An Iranian man has died in jail after his death sentence for taking part in anti-government protests was overturned by Iran's supreme court, APA reports citing BBC.
Javad Rouhi was arrested last year during protests triggered by the death in custody of Mahsa Amini, who was held for allegedly wearing "improper" hijab.
Officials say Mr Rouhi, 35, died from ineffective hospital treatment after suffering a seizure in prison.
Activists are holding the authorities responsible for his death.
"Unfortunately, [Mr Rouhi] died despite the actions of medical staff, and a legal case has been filed to follow up on the reason for his death," the Iranian judiciary's news website, Mizan, reported.
However, an hour before the official announcement on Thursday, several human rights activists announced the death of Mr Rouhi on social networks and accused judicial and security authorities of "killing" him.
Mr Rouhi was arrested just days after 22-year-old Mahsa Amini died in the custody of Iran's infamous morality police, triggering months of national unrest.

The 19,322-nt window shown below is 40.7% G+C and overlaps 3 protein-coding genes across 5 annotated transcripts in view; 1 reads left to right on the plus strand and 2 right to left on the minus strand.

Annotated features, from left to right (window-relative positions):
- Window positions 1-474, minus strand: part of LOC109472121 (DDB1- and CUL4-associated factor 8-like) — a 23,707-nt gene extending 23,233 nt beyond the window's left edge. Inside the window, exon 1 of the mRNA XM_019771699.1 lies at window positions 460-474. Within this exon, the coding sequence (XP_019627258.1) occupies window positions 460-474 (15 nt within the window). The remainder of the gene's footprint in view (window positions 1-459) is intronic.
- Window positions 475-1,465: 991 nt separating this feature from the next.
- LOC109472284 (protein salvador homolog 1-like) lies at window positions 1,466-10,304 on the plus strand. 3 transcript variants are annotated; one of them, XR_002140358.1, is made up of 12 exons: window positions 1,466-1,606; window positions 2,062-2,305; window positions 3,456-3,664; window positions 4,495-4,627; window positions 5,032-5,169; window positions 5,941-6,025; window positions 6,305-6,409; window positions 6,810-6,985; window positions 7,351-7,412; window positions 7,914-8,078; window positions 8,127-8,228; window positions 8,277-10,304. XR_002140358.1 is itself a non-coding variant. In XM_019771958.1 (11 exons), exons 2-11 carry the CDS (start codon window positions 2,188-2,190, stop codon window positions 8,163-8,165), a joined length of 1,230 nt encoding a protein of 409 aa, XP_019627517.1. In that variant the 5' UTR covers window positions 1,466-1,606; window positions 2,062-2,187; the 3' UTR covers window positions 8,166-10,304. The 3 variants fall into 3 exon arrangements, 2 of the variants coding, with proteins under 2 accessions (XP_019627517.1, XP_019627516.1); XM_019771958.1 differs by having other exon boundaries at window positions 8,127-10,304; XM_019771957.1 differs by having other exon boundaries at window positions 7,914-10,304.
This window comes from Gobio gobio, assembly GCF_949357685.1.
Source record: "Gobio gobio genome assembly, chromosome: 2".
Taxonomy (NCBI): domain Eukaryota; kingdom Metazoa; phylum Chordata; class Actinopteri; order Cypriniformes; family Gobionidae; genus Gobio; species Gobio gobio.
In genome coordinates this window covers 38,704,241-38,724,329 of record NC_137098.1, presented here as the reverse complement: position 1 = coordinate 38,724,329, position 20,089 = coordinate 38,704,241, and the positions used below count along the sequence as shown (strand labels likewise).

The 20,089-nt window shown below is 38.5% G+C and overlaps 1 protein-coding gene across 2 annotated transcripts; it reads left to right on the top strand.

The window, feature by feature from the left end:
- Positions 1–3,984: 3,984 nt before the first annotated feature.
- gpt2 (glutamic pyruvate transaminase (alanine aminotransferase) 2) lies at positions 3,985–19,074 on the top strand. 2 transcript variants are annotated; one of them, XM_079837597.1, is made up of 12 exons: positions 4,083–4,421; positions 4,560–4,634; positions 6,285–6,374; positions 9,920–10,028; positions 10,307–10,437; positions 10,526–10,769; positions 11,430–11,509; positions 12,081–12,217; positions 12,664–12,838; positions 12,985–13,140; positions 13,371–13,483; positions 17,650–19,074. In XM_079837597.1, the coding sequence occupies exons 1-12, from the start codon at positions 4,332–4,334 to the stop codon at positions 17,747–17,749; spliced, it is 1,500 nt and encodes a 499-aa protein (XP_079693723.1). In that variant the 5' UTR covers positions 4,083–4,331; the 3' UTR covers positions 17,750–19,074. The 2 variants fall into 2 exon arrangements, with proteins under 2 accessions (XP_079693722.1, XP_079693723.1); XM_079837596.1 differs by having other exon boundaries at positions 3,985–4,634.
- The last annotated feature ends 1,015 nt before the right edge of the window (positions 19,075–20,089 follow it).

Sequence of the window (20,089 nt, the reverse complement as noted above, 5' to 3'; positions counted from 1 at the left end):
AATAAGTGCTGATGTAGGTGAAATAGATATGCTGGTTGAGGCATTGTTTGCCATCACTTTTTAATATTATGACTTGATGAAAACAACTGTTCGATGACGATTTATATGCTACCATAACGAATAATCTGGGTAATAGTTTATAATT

He was found guilty of leading rioters, destroying property, and apostasy for allegedly burning a Quran during a demonstration.
However, activists are currently sharing video clips from last year showing him dancing during the protests.
Amnesty International says he was subjected to floggings, freezing temperatures, electric shocks and had a gun held to his head to force him into confessing.
Mr Rouhi was originally handed a triple death sentence on charges of blasphemy, destroying public property and inciting people against national security by a court in Nowshahr, a city in northern Iran.
However, the sentence was overturned by the country's supreme court in May, referring his case to another court for re-evaluation.
The court's review of the case files revealed that Mr Rouhi had participated in the protests individually, and his actions did not align with the legal definitions of "moharebeh" (waging war against God) and "corruption on earth", offences that can result in the death penalty under Islamic jurisprudence.